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NCJ Number: 164863 Find in a Library
Title: Childhood Abuse and Chronic Pain: Observations From Clinical Practice
Journal: Journal of Interpersonal Violence  Volume:11  Issue:4  Dated:(December 1996)  Pages:599-608
Author(s): P M Trief
Date Published: 1996
Page Count: 10
Type: Issue Overview
Format: Article
Language: English
Country: United States of America
Annotation: This article presents a hypothesis developed from clinical practice regarding the possible link between chronic pain and childhood abuse.
Abstract: Several studies have suggested a relationship between chronic pain and a history of childhood sexual abuse. Psychological theories of somatization and dissociation have been proposed to explain these findings. Somatization theory posits that individuals who have been abused experience the consequent psychological distress somatically, thus developing multiple physical symptoms. In support of these theories, studies have found that both rates of somatization and histories of childhood sexual and physical abuse are higher in women with chronic pelvic pain than in pain-free controls. The author's work with hundreds of patients with chronic back pain has suggested a conceptual hypothesis relevant to some patients that is based on a more psychophysiological framework than on a psychodynamic one. This theory suggests that for some patients with chronic pain who also have a history of childhood abuse, the disturbed sense of self that develops in response to the abuse may impact on the ways the patient respond to the organically based physical sensations experienced following an injury. A case history example is presented in this article to support this theory. The article concludes with a discussion of the use of psychotherapy to rehabilitate the abused patient with the symptom of chronic pain. 23 references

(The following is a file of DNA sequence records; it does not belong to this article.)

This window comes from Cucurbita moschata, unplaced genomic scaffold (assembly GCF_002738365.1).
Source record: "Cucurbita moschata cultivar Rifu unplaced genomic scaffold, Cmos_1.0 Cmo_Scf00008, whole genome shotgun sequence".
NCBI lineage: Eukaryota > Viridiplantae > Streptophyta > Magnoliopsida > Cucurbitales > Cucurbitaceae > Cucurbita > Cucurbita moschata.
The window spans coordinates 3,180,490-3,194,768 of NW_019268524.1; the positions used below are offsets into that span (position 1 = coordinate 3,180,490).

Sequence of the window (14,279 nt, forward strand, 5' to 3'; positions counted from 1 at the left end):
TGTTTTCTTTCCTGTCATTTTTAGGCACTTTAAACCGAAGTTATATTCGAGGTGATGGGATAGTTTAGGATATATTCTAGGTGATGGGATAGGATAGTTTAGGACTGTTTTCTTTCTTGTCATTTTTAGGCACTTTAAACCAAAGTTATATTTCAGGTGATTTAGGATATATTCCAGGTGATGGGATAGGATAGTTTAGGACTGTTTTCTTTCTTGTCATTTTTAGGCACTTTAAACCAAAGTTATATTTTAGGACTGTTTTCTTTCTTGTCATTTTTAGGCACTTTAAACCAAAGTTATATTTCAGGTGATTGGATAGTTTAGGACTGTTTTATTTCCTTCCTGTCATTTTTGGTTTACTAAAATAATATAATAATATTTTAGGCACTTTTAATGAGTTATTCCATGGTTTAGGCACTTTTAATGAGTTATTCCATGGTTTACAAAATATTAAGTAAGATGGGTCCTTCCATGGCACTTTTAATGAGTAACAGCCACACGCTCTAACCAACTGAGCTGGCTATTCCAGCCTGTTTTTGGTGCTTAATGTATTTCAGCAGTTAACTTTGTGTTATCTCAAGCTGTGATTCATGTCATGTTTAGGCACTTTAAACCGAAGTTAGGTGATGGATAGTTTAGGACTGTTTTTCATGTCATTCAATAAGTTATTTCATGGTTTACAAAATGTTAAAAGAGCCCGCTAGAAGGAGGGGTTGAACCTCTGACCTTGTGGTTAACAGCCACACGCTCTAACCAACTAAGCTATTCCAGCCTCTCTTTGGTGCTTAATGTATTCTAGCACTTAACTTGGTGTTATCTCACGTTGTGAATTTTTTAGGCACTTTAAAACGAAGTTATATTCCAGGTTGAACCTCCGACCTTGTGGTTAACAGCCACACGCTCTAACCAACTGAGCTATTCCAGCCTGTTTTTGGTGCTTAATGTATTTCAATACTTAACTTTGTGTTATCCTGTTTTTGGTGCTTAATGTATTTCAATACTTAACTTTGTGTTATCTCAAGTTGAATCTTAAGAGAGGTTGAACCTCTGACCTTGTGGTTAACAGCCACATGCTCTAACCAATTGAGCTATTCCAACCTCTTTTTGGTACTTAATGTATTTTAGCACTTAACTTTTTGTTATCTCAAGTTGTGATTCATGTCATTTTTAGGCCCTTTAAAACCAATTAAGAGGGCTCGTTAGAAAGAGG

Main Term(s): Child victims
Index Term(s): Child abuse; Child abuse detection; Child abuse investigations
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